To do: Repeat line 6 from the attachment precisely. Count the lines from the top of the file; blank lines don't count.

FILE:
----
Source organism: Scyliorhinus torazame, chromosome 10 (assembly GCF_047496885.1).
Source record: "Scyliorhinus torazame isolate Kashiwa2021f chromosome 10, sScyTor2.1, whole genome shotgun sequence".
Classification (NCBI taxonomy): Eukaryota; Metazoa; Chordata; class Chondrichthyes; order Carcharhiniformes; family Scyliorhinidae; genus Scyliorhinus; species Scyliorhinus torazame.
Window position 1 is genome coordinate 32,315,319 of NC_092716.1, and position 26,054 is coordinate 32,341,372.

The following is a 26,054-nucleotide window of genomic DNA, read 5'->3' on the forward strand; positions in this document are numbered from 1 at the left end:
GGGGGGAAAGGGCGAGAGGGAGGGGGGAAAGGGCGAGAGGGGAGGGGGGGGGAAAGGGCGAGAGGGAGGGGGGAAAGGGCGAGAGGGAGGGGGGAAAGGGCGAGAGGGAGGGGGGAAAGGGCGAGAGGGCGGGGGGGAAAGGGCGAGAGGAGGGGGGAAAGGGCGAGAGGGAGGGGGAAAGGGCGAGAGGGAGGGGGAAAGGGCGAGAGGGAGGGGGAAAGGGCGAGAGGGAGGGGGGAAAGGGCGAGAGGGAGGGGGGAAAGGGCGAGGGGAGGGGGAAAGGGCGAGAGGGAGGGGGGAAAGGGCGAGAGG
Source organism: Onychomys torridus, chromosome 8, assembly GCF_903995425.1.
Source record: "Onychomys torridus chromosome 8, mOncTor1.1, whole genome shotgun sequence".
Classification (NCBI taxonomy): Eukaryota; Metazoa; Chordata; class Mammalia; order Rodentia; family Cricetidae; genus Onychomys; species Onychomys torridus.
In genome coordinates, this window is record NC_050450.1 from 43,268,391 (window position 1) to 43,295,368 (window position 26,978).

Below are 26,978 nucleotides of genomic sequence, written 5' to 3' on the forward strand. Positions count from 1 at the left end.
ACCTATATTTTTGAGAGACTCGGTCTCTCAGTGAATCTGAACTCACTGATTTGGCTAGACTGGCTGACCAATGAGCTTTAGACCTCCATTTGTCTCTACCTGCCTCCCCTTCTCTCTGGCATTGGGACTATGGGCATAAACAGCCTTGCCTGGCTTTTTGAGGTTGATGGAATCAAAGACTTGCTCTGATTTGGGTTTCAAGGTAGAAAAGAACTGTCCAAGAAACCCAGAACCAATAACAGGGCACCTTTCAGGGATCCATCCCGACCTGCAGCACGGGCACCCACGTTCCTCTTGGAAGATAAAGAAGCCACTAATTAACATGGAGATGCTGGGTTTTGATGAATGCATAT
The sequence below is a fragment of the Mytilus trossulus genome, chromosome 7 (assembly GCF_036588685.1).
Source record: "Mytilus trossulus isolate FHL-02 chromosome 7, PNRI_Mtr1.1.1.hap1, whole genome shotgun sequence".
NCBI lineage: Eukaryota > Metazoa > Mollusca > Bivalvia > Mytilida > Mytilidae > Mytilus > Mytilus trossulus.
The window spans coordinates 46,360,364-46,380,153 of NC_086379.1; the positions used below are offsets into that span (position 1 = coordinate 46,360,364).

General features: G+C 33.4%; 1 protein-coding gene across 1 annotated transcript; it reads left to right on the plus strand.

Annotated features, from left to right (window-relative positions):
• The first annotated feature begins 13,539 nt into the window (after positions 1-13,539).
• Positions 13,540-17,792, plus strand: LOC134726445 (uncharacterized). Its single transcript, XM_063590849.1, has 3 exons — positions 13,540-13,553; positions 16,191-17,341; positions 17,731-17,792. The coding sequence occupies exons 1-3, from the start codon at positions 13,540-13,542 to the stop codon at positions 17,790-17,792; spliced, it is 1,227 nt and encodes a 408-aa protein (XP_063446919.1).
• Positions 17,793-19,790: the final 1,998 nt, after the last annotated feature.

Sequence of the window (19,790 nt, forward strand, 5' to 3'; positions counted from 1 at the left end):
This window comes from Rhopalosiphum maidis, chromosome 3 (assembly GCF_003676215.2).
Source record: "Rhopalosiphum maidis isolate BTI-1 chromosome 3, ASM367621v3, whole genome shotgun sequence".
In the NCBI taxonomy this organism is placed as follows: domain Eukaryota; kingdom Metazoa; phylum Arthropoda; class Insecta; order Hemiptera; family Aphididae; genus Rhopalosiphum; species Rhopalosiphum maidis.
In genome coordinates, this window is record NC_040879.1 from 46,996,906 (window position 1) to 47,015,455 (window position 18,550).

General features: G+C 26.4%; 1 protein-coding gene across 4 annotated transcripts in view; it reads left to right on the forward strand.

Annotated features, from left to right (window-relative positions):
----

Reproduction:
GGGGGGAAAGGGCGAGAGGGAGGGGGGAAAGGGCGAGAGGGGAGGGGGGGGGAAAGGGCGAGAGGGAGGGGGGAAAGGGCGAGAGGGAGGGGGGAAAGGGCGAGAGGGAGGGGGGAAAGGGCGAGAGGGCGGGGGGGAAAGGGCGAGAGGAGGGGGGAAAGGGCGAGAGGGAGGGGGAAAGGGCGAGAGGGAGGGGGAAAGGGCGAGAGGGAGGGGGAAAGGGCGAGAGGGAGGGGGGAAAGGGCGAGAGGGAGGGGGGAAAGGGCGAGGGGAGGGGGAAAGGGCGAGAGGGAGGGGGGAAAGGGCGAGAGG